The second flight was much emptier and I managed to catch a bit more nap time before descending into Chengdu airport. The terminal was much bigger than I was expecting but I found my case (which had lost the name tag that had survived countless previous flights) and was very happy to see my name on a sign as I came out of the arrivals hall. After introducing myself to Leon, the Chinese guide for the trip, I discovered I was the only person in the group who was arriving on the regular flight, the others having flown in earlier. We lingered to pick up a case that had been misdirected and then got into a cab for the journey into town.

Chengdu turned out to be huge - way, way bigger than I'd ever expected. As we drove further and further into the city Leon explained that it had 14 million inhabitants - half as many again as London - and it started to dawn on me just how big China was. The streets & buildings were mostly sleek & modern, the traffic was thick but flowing fairly smoothly, and the city seemed to go on & on. Eventually we arrived at our well-equipped but rather characterless hotel and I dragged myself up to my room for a shower & change of clothes.

But not yet a long, relaxing sleep - there was still more to be done today! First off was a walk down the street to find an ATM where I could withdraw some Chinese money. This instant, worldwide access to cash continues to amaze me and after selecting English the process was as smooth & easy as I've come to expect. I notice that I'm putting less & less time into trip preparation nowadays, on the assumption that I can get money, find my way around, buy anything I've forgotten, and make myself understood, all using my phone & cards. This last one came back to bite me this time around but in general it feels like the world is a much more convenient place nowadays.

On the walk back Leon bought some pork dumplings from a street food seller for us to share (yummy!) and paid for them with his phone. This was another foretaste of things to come, in many ways.

A short while later we were out for our first shared meal. The group was a small one - three British retired couples, a Dutch woman in her 30's, myself, and Leon, our guide. They were a friendly, affable bunch, all more widely travelled than me, and as we walked to the restaurant we made introductions and compared experiences. Chengdu was a convenient rendezvous point but it wasn't in Yunnan itself so we were essentially just stopping over here, however while we were here we were going to sample a hot pot dinner, a speciality of the area. The meal consisted of two concentric bowls of broth, one spicy, the other less so, into which we would place small pieces of food for a couple of minutes to cook. As with so many of our meals in China the dishes kept coming and although the process was tricky for beginners - both judging the cooking time and, after a while, keeping track of the food in the shared bowls - the results were delicious. We slaked our thirst with local beer, very weak (normally around 2.5% alcohol) and not very flavourful but fairly refreshing.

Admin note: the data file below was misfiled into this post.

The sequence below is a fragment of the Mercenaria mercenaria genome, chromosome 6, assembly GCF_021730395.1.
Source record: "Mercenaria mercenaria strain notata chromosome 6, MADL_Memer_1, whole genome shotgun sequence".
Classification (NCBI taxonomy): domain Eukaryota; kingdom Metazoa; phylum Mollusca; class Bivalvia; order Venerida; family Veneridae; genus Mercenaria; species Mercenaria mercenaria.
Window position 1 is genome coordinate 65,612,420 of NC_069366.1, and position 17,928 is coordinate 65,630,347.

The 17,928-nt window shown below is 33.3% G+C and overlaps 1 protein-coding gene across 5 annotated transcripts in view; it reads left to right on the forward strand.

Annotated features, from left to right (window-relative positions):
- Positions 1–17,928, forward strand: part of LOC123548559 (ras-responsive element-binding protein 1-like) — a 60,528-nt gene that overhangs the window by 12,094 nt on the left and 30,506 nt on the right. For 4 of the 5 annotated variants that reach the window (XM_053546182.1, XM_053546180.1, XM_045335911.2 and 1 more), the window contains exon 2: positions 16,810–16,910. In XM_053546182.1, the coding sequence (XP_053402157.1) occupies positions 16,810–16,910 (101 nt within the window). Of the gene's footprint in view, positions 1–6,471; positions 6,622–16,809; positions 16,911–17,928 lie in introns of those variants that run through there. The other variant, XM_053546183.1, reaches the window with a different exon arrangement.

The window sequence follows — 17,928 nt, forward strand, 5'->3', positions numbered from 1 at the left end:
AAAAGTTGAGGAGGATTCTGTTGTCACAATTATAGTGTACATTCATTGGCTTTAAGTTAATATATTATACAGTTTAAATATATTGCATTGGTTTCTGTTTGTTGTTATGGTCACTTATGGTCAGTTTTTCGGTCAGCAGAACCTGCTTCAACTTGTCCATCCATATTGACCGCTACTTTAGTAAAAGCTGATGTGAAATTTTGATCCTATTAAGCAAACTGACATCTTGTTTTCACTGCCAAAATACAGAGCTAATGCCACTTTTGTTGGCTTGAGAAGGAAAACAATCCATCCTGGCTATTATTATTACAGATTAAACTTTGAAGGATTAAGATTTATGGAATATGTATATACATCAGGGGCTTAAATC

Finally we could eat no more and made our way back to the hotel along streets lined with tall buildings, many of whom had animated coloured lights providing flashing geometric shapes extending far into the night sky. Back in my room I settled in for a nice, long sleep before a (fairly) early start and another flight, into Yunnan itself.

Hot pot

Lots of pandas at Chengdu airport

Chengdu at night